November 9, 2020
Cohere-Med Spins Out Suite of AI-based Predictive Analytics
Cohere-Med Inc., a San Francisco based health data science startup, has spun out a suite of artificial intelligence-based predictive analytics and algorithms from Duke University.
Following last year’s announcement of licensing the Sepsis Watch algorithm from Duke University, Cohere Med has further strengthened its commitment towards early detection of disease onset in the areas of cardiac failure and mortality in addition to sepsis through predictive analytics by becoming a Duke co-owned startup.
According to the National Center for Health Statistics, approximately 2% of patients admitted to US hospitals die during the inpatient admission. Nationally, patients diagnosed with sepsis have a 28% mortality rate with an in-patient hospital death-rate of 16.3%. 1 in 3 patients who die in a hospital has sepsis. Apart from Sepsis, in-hospital cardiac arrest is also very common and one of the largest contributors to hospital mortality rates. An estimated 290,000 in-hospital cardiac arrests occur each year in the United States with a survival rate of only 25%.
Efforts to reduce preventable in-hospital mortality have focused on improving interventions and care delivery. Also, improving the quality of life in terminally ill patients by integrating patient preferences and extending care outside of traditional facilities show a positive patient experience, and lowers hospital costs. Early identification of patients at high risk of in-hospital mortality may improve clinical and operational decision-making and improve outcomes for patients.
To test this possibility, a machine learning model that predicts in-hospital mortality at the time of hospital admission for adult patients was prospectively and externally validated The model uses readily available EHR data and accessible computational methods, can be applied to all adult patients and was designed to be integrated into clinical care to support workflows that address the needs of patients at high risk of mortality. Duke Health evaluated the model on retrospective data from 3 hospitals and prospectively on a technology platform integrated with the production EHR system. This machine learning model, designed to be implementable at a system-level demonstrates a good discrimination in identifying patients at high risk of in-hospital mortality and can be used to improve clinical and operational decision-making.
Assessing patient risk with standard medical practices is not new. Although they have evolved over a period of time, their accuracy has always been a question. Moreover, an increased number of false positives has resulted in silencing alerts which eventually leads to alarm fatigue. The Sepsis Watch machine learning model has significantly reduced the percentage of false positives, which results in increased confidence on alerts for the caregivers. “Machine learning today has reached a phase where it’s no more a theoretical mathematical exercise, but pragmatically put in practice widely at Duke to improve patient outcomes”, says Suresh Balu, Associate Dean and Program Director, Duke Institute for Health Innovation.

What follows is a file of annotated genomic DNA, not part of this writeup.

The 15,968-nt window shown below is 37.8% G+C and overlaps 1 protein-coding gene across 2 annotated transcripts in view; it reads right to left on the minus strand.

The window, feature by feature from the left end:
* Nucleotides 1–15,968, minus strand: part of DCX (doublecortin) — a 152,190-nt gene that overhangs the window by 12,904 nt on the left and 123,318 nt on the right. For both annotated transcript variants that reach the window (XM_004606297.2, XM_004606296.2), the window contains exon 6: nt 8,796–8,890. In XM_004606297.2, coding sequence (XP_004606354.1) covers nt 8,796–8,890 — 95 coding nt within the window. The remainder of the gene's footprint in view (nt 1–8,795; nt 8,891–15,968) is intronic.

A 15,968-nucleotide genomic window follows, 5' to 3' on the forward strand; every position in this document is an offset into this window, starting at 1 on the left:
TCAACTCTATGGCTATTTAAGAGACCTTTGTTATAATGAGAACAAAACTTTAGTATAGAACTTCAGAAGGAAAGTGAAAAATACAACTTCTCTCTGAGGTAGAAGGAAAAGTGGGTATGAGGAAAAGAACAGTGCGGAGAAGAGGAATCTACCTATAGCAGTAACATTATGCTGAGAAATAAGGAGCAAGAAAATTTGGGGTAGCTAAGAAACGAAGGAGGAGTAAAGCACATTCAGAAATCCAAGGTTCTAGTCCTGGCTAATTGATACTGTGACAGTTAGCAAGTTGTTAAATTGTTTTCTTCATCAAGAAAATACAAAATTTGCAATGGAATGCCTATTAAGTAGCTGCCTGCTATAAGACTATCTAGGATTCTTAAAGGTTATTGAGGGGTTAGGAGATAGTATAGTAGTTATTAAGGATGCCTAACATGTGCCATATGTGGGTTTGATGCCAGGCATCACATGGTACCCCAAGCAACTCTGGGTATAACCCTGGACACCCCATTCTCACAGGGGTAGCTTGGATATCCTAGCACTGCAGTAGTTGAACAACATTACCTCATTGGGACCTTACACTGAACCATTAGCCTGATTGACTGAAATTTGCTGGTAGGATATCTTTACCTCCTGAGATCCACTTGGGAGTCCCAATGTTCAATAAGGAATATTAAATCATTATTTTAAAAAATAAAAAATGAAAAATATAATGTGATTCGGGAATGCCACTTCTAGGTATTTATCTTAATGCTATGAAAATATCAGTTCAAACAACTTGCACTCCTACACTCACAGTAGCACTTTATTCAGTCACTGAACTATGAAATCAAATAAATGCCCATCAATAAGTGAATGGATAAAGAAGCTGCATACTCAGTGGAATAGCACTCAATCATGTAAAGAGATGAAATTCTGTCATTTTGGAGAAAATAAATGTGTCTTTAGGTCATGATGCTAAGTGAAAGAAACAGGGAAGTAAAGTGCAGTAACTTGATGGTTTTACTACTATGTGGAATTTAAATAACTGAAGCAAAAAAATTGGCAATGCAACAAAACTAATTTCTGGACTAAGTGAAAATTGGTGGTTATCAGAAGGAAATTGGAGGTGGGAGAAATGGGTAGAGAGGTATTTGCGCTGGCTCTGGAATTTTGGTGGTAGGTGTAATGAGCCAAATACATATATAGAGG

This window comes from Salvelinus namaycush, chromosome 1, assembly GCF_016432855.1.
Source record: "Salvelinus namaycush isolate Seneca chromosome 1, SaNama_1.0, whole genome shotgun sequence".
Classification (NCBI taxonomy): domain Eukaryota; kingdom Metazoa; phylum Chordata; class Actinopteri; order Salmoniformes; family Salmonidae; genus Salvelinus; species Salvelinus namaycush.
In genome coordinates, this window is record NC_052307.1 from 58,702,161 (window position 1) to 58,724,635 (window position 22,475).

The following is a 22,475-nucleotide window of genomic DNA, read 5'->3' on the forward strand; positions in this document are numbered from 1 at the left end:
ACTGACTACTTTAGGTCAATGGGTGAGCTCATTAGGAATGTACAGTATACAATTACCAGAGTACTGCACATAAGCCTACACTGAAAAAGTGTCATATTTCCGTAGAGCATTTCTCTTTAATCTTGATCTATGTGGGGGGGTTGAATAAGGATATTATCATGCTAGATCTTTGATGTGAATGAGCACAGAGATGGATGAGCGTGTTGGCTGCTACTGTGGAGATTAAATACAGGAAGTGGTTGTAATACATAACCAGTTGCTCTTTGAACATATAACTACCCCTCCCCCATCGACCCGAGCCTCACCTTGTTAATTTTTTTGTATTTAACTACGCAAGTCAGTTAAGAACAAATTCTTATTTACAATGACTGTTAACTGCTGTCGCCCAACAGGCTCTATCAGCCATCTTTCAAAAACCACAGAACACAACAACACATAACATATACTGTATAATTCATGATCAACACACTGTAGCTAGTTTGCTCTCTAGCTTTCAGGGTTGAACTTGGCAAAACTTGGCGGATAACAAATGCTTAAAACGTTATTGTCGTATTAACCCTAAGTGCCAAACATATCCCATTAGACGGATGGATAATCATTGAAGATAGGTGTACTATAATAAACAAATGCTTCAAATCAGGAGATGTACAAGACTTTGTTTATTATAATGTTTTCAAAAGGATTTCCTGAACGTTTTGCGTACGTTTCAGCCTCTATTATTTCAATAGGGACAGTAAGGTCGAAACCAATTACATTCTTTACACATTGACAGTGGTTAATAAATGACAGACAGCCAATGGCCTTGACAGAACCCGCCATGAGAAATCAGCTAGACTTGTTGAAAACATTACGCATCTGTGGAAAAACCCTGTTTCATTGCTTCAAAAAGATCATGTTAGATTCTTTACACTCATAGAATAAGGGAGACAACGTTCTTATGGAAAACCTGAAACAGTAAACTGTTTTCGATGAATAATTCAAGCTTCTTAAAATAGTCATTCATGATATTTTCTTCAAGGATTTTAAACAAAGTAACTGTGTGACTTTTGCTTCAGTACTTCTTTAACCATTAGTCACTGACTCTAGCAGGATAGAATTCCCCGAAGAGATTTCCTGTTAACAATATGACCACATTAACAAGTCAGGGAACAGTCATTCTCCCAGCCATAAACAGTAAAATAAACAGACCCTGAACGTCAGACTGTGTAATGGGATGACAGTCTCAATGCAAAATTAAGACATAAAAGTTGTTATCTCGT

“The overall approach for assessing and predicting risk for any patient in a hospital needs to be thought through three phases. One, in general, the 24 to 48-hour mortality, two, whether a patient will be septic in the next 4 to 5 hours, and three, will these acute conditions lead to cardiac decompensation”, says Dr. Manesh Patel, Chief of Cardiology, at Duke and co-director of the Duke Heart Center
Cohere Med Inc., a clinical analytics company headquartered in the US strives to provide predictive solutions to clinicians to help improve clinical outcomes and reduce the cost of healthcare. Its patent-pending algorithm to detect arrhythmia across a diversified set of sources adds well to the portfolio of predictive analytics. “Cohere-Med’s agile methodologies and Software-as-a-Service (SaaS) based application integration design helps hospitals to minimize change management and adapt to machine learning-based early detection systems quickly”, according to Renjith S. Nair, Chief Technology Officer at Cohere Med.
“We are excited to be part of this journey with Duke University and look forward to scaling these high-impact solutions globally. Given the ongoing pandemic, it becomes even more important for us to re-imagine application of data science”, says Srikanth Muthya, President and CEO, Cohere-Med Inc.